We hope that becoming familiar from childhood with how foods are made will encourage an interest in monozukuri (manufacturing). We also hope that children will learn the importance of diet and become more fond of eating fish. With these hopes, we have opened our four food manufacturing plants –Hachioji General Plant, Himeji General Plant, Anjo Plant and Tobata Plant – to local elementary school children for factory visits to learn about food. In FY2019, the four plants welcomed approximately 2,200 visitors. Hachioji General Plant also provides hands-on food manufacturing experiences for local children and parents.
Tour of Anjo Plant
Saiki City, Oita Prefecture, where the Oita Marine Biological Technology Center is located, has always had a thriving fishery industry. The Oita Marine Biological Technology Center, which specializes in aquaculture, has been established in such an area, and in order to better acquaint the community with this research facility, it accepts elementary school children on educational field trips and offers workplace experience to junior high school students. The program has been designed so that it will motivate children to take an interest in fishery and aquaculture, in the hopes that future researchers will be born from those who take part.
On November 28, 2019, the Oita Marine Biological Technology Center welcomed seven third-graders from Matsuura Elementary School, Saiki City, and conducted a program for the children to get to know the research being conducted on fish. After hearing a presentation on the Center and aquaculture research, the children observed the test fish being bred at the Center, as well as experiencing fish feeding and looking at the plankton used for the feed under microscopes. The children asked many questions on fish feeding and the feed and seemed to be very interested in fish research. Afterward, the children sent in many letters as feedback.
On August 1, 2019, the Oita Marine Biological Technology Center conducted a workplace experience program as part of an exchange sponsored by the Oita Prefecture Junior High School Cultural Association. 25 students from around ten schools from Beppu City, Oita City, and Saiki City participated. In addition to taking a tour around the Center and looking through microscopes, the students experienced sampling lab work in which they measured and dissected the young yellowtail. The program was a huge success with the students asking a lot of questions and surprising even the Center’s researchers with their enthusiasm for conducting the lab work.
On August 23, 2019, the Anjo Plant held a factory visit and risk communication program sponsored by the Medical Department of the Aichi Prefectural Government. The program gave “A Lesson on Proper Handwashing Using Checkers” for families selected from the general public.
The participants not only learned that thoroughly washing hands prevented food poisoning but also experienced first hand through a visit of the actual manufacturing site that food factories are taking various measures to prevent germs from entering the manufacturing site and that such efforts are leading to the prevention of food loss due to contamination by germs.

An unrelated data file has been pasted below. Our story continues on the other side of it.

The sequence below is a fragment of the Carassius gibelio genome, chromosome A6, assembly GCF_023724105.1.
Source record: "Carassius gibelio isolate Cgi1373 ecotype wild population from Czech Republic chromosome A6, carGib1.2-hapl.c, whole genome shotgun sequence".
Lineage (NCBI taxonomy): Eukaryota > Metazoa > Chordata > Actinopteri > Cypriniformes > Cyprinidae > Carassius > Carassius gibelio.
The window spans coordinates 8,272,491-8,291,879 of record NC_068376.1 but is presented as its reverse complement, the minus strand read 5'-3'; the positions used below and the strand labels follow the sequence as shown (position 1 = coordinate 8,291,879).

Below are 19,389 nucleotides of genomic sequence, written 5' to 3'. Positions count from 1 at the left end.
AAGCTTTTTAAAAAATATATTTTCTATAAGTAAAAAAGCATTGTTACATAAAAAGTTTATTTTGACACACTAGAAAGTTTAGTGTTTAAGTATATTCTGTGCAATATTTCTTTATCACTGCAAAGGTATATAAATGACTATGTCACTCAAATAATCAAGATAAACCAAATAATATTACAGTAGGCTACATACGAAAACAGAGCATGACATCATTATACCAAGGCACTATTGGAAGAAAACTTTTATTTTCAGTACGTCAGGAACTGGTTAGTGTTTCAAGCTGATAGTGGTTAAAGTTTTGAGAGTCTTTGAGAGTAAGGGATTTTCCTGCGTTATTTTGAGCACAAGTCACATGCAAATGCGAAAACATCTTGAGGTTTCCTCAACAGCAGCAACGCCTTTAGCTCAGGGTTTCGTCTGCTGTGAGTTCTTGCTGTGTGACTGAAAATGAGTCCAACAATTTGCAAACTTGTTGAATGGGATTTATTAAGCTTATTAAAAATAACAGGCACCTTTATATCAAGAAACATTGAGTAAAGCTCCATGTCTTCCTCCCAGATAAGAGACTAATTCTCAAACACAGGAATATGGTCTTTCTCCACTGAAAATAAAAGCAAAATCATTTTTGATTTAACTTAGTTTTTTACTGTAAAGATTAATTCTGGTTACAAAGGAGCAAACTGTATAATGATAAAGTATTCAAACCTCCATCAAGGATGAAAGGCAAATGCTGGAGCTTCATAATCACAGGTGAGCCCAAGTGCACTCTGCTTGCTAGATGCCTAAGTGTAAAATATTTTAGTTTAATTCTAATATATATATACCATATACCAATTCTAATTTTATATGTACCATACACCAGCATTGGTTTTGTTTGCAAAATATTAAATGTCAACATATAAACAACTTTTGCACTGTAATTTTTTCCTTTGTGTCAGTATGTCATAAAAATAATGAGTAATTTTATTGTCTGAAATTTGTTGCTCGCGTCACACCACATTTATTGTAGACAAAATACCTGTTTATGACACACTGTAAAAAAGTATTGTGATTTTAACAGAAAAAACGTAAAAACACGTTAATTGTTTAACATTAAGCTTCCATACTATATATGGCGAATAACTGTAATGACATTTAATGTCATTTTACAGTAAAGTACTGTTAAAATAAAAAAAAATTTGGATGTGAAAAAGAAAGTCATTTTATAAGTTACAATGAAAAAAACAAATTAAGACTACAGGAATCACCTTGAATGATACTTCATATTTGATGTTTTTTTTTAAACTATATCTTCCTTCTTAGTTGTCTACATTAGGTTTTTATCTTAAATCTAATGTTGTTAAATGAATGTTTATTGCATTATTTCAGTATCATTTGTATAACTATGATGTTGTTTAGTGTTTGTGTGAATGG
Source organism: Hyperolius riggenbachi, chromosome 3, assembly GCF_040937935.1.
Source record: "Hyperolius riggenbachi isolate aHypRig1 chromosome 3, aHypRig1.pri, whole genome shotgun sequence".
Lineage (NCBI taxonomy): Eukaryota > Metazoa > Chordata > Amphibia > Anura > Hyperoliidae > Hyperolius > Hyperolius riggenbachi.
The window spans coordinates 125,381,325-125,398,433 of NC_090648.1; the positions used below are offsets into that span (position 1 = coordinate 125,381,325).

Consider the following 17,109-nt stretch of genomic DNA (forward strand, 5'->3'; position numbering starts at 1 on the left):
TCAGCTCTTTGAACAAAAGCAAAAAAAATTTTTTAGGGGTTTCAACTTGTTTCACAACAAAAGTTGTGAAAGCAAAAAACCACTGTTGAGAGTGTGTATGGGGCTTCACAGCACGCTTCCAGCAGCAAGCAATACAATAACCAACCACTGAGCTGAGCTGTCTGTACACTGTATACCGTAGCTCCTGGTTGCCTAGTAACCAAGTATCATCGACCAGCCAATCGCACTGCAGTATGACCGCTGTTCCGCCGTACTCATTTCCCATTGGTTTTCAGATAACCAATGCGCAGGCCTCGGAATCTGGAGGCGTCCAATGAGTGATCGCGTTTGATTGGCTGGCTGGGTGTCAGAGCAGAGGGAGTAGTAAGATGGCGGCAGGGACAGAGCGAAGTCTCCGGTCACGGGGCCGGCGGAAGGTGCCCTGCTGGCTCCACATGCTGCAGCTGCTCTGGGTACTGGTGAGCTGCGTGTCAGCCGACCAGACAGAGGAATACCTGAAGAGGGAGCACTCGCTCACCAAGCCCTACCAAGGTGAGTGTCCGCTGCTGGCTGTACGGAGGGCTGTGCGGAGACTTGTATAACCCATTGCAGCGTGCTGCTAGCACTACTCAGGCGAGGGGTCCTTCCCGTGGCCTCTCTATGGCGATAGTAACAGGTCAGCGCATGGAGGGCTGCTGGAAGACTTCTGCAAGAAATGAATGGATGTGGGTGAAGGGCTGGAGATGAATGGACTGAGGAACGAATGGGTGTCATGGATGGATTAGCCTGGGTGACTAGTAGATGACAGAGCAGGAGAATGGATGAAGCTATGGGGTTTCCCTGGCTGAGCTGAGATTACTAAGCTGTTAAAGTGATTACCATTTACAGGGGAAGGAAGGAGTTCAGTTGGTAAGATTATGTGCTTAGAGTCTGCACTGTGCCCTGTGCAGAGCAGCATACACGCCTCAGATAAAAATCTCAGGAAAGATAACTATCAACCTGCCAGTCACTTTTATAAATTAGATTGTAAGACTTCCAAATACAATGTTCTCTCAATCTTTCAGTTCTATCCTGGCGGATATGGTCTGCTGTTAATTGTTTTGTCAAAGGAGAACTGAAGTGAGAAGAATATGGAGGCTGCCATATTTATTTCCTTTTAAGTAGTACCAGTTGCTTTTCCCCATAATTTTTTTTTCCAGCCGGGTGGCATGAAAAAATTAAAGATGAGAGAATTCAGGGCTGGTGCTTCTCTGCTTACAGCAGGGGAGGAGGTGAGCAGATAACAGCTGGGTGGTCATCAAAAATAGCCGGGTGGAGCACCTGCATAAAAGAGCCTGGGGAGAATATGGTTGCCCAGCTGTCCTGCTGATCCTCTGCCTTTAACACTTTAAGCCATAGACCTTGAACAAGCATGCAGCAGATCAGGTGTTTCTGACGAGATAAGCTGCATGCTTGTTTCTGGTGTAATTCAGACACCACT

The participants voiced such opinions as, “The food factory is taking more precautions than I thought in controlling hygiene,” and “I was glad I was able to visit a food factory.” This also provided a good opportunity for the employees of the plant to enhance their awareness of food safety.
On November 28, 2019, the Nissui Group company, Seinan Suisan Co., Ltd., invited eleven third- and fourth-graders from the local elementary school in Saiki City to a program called “Fish Education and the Work of a Fish Farming Company.” The students deepened their knowledge of the world’s tuna by answering questions in a quiz and later listened to a lecture on the work of tuna farming, which is one of the businesses of the company, and observed the tuna being bred there. The students taking in the rare sight of live tuna could not hide their excitement and commented, “Wow, they are so big,” and “They are awesome,” and also asked such honest questions as, “Why did you think of farming tuna, in the first place?” Afterward, the students sent in many letters as feedback. Going forward, Seinan Suisan hopes to offer even more opportunities for students to learn about local work through Fish Education and to conduct more local exchanges.
The Nissui Group company, King & Prince Seafood Corp. (USA, “K&P”) has been holding 2-day programs called “Seafood University.” The program communicates an overview of K&P, the products of K&P, selling tips, and initiatives for sustainability through the plant tour and the shrimp boat educational cruise.
Employees, suppliers and customers of K&P take part in this activity, which began in 1976, and more than 4,400 people, to date, have “graduated” from the “Seafood University.” This provides an opportunity to communicate K&P’s initiatives by involving the stakeholders, and has been recognized by the participants as being “an outstanding training program, standing out from other manufacturers who do similar training.”